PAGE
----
GSH’s experience with Airport Security
GSH has been serving the Aviation industry within the United States since 2012. Throughout the years, airport security regulations and laws are constantly changing which is critical to GSH. GSH must ensure that all our on-site personnel have the correct security badges and clearance before commencing any work.
During GSH’s on-boarding process, all employees need to go through a TSA security screening and must be approved prior to employment. GSH understands the importance of security in the aviation industry.
Joe Bellanca, Project Manager for GSH’s Aviation contract mentions, “airline growth, fostered by strong economic growth and travel, has led to the need for increased expansion of airport security screening checkpoints, baggage screening rooms, and security/screening personnel. With the passage of time since the TSA was formed, the quality and experience of screening agents has greatly improved leading to better recognition of threats and faster processing of passengers. The increase in traffic and equipment means airports must grow to meet the need.”
Bellanca explained, “as airports expand, GSH remains a key facility partner assisting with infrastructure expansion guidance, re-purposing of existing facility space, and the integration of new construction to existing systems to optimize the building environment for efficient operation without impacting the customer.”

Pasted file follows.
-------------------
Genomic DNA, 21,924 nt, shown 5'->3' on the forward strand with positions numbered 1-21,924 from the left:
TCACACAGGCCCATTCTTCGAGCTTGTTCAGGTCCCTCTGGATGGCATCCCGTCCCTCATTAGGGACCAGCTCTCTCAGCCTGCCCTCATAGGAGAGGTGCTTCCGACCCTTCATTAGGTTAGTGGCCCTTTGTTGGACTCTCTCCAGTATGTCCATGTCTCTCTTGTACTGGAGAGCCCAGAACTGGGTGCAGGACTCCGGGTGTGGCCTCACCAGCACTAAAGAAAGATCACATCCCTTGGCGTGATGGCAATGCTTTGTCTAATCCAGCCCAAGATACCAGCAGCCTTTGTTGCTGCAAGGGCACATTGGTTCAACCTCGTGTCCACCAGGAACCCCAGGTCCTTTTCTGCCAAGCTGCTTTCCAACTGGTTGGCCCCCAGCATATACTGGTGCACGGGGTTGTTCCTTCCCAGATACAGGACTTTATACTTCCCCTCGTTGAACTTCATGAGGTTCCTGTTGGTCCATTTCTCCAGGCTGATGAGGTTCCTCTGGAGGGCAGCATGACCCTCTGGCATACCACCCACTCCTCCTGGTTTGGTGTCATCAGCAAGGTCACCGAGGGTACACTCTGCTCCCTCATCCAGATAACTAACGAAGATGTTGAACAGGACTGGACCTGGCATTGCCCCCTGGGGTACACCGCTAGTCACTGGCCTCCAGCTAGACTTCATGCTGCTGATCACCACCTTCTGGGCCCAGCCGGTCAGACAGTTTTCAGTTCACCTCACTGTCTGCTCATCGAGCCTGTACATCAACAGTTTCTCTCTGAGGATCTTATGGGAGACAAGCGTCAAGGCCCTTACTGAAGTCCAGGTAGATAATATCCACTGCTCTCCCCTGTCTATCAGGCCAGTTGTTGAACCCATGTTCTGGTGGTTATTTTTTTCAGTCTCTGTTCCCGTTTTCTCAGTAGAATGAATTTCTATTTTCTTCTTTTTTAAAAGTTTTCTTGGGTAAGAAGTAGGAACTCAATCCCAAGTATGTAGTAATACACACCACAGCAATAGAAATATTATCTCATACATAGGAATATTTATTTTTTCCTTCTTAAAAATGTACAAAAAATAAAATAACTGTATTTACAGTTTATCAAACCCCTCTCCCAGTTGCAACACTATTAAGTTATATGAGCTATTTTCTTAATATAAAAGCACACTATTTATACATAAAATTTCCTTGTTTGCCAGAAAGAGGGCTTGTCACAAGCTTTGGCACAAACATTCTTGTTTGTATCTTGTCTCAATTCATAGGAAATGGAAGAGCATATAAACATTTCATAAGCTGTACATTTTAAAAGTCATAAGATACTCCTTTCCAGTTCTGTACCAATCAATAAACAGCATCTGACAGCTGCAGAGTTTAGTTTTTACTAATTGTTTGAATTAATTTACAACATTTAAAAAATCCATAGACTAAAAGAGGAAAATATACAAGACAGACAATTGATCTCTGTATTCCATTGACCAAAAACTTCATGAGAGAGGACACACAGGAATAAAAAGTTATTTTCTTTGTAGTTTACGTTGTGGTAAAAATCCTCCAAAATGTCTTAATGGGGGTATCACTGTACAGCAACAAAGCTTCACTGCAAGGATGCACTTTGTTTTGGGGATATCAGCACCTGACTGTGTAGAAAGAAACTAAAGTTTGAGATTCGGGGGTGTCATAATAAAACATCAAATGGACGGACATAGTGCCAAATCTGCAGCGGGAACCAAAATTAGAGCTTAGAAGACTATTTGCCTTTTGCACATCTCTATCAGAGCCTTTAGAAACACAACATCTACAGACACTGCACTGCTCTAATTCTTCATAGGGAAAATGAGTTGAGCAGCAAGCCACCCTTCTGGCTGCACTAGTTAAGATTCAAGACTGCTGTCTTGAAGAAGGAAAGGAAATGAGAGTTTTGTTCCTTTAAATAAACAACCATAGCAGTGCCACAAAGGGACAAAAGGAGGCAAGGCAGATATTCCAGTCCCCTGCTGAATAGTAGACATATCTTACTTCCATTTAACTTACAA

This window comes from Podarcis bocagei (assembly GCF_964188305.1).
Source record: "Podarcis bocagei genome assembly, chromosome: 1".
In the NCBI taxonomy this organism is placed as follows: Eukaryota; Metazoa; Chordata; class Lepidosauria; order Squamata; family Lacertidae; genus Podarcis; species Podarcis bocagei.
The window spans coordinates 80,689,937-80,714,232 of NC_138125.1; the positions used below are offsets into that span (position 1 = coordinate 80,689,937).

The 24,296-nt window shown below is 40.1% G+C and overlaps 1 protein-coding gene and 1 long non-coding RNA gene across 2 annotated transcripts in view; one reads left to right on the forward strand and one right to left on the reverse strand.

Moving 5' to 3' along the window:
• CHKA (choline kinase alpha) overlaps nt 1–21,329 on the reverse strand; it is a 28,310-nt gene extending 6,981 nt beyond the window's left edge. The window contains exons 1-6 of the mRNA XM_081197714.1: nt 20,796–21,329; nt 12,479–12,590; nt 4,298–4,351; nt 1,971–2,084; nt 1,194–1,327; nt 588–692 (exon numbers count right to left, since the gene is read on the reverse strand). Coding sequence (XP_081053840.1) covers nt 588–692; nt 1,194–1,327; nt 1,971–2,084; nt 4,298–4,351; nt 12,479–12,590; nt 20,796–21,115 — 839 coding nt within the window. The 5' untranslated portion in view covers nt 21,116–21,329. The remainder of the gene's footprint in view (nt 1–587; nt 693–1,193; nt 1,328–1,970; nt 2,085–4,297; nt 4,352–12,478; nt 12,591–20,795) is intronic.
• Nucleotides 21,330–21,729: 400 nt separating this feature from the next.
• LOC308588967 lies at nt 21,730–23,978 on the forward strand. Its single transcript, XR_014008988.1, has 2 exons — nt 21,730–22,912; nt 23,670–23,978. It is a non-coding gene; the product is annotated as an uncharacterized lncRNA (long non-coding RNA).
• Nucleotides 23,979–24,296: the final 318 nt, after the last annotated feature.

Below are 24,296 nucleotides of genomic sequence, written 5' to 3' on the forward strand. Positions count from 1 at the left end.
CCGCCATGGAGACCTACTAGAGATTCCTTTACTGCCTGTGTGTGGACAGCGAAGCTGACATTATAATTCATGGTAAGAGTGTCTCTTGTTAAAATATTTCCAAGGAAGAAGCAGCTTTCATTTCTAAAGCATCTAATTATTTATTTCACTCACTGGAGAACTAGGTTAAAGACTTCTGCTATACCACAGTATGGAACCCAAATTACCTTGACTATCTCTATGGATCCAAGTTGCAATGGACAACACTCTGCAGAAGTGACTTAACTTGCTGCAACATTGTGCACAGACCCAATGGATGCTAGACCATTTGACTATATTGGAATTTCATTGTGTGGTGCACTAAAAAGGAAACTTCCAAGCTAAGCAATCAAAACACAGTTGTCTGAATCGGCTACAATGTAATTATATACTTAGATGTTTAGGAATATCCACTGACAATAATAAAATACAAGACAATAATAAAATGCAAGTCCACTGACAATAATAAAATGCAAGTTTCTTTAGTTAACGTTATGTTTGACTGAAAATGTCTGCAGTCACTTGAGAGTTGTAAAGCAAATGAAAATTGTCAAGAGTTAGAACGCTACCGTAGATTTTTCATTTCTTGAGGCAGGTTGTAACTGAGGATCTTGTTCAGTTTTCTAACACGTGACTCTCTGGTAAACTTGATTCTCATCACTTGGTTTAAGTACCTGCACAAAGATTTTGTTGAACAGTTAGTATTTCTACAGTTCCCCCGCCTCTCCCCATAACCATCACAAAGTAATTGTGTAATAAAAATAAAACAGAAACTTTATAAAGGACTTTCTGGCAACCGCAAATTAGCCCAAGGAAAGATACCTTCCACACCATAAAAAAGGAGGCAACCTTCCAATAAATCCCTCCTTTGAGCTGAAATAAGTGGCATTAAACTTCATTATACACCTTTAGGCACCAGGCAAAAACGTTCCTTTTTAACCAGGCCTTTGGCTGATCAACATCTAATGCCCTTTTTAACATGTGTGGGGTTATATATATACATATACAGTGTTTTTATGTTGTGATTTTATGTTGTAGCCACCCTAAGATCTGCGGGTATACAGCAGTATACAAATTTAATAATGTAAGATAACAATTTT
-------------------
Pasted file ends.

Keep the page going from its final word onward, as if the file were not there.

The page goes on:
TSA & Airport Security
After September 11, 2001, the government and citizens of the U.S. have been taking the necessary precautions about airplanes and airport security. The Transportation Security Administration (TSA) had to step up its game to protect those within the airports and vamp up their screening of those getting onto the aircraft.
Up until now, the typical security measures include separating electronics, limiting liquids, gels, and aerosols to three ounces and placing them in a clear plastic bag, and removing your hat, jacket, shoes, and belts.
The TSA is now using multi-layer security pre-checks to make sure whoever is trying to get onto a plane, is not a threat to the people around them. They are currently performing ‘enhanced’ passenger screening, ‘heightened’ screening of personal electronic devices, and increased ‘security protocols’ around aircraft and in passenger areas,” according to Forbes.com.
New Technologies in the Making
The New York Times reported on two new technologies being tested at various airports across the country to truly enhance airport security measures. The Computed Tomography ID Bag Screening is being tested at Phoenix Sky Harbor International Airport and Logan International Airport in Boston. The Biometric Fingerprint ID is being tested at Hartsfield-Jackson Atlanta International Airport and Denver International Airport.
The hope is that the new technology will eliminate the threat of terror attacks and put the traveler’s mind at ease when flying across the country. The screenings and checkpoints may feel a little invasive but the more information the TSA can collect about the passengers, the less tragedies will be told.